Note that printf does not make use of any type

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Unformatted text preview: tations to derive a numerical relationship. Comparing Equations 2.1 and 2.2, we can see that for bit pattern Ü, if we compute the difference ¾Í Û ´Üµ ¾Ì Û ´Üµ, the weighted sums for bits from 0 to Û ¾ will cancel each other, leaving a value: ¾Í Û ´Üµ ¾Ì Û ´Üµ ÜÛ ½ ´¾Û ½ ¾Û ½ µ ÜÛ ½ ¾Û . This gives a relationship ¾Í Û ´Üµ ÜÛ ½ ¾Û · ¾Ì Û ´Üµ. If we let Ü ¾Ì Û ´Üµ, we then have ¾Í Û ´Ì¾ Û´ ܵµ Ì¾Í Û ´Üµ Ü ½ ¾ Û Û · Ü (2.3) This relationship is useful for proving relationships between unsigned and two’s complement arithmetic. In the two’s complement representation of Ü, bit ÜÛ ½ determines whether or not Ü is negative, giving Ì¾Í Û ´Üµ ´ Ü·¾ Ü Û Ü Ü ¼ ¼ (2.4) Figure 2.11 illustrates the behavior of function Ì¾Í . As it illustrates, when mapping a signed number to its unsigned counterpart, negative numbers are converted to large positive numbers, while nonnegative numbers remain unchanged. Practice Problem 2.14: Explain how Equation 2.4 applies to the entries in the table you generated when solving Problem 2.13. Going in th...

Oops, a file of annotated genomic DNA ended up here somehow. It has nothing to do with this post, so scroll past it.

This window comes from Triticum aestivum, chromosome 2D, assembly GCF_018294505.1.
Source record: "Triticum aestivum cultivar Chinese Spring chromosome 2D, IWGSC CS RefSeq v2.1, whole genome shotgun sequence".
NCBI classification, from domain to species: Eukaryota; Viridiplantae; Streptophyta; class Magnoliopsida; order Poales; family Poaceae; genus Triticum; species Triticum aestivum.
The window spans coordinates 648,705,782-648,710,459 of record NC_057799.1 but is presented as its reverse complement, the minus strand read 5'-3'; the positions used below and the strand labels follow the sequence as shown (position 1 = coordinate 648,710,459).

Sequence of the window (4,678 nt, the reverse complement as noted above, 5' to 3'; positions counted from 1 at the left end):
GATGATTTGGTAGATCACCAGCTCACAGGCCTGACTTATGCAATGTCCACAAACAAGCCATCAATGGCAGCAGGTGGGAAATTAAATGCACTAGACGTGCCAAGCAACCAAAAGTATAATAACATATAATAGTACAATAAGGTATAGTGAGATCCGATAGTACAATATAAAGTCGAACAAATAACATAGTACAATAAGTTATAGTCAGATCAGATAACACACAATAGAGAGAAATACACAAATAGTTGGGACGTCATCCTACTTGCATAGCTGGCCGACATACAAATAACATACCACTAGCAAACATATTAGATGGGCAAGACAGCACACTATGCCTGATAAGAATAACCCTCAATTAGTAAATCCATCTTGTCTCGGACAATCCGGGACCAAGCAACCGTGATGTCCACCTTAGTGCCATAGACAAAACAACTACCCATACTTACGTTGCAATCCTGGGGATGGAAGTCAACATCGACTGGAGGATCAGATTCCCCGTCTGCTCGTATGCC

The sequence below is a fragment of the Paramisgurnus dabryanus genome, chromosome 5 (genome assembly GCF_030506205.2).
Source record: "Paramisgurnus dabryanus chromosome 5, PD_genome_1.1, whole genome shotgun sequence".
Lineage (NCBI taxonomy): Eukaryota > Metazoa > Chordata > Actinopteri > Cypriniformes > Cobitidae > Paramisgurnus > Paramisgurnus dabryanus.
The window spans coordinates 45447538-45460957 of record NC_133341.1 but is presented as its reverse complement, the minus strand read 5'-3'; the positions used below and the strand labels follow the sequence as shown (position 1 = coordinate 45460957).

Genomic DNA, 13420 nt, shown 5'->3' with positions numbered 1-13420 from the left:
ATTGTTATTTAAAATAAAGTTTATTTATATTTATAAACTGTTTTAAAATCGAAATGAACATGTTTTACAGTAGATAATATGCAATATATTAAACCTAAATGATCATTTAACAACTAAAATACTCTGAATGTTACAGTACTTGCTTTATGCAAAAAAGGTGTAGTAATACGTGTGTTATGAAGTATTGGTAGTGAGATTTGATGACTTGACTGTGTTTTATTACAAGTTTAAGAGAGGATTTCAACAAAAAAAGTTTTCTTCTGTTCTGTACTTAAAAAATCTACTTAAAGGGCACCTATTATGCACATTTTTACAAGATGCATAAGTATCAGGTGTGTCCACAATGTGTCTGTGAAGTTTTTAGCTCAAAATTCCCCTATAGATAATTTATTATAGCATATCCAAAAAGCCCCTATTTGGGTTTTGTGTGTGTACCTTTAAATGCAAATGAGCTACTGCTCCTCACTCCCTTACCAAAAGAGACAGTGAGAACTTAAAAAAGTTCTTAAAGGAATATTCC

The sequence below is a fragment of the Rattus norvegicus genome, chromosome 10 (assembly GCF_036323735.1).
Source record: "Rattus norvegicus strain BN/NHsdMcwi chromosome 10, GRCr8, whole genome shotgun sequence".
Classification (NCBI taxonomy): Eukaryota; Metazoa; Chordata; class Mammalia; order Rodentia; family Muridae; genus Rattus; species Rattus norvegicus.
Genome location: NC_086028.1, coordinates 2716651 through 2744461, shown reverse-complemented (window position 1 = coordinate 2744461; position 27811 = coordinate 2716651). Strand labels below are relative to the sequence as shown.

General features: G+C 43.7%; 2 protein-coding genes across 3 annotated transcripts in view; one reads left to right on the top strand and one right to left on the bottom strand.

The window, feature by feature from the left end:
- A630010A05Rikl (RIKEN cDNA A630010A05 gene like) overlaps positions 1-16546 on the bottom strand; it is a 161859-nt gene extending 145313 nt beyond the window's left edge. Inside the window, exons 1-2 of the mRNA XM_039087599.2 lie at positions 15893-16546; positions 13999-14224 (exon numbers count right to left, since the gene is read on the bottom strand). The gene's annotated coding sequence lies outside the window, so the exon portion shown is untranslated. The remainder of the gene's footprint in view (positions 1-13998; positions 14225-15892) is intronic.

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This note was uploaded on 09/02/2010 for the course ELECTRICAL 360 taught by Professor Schultz during the Spring '10 term at BYU.

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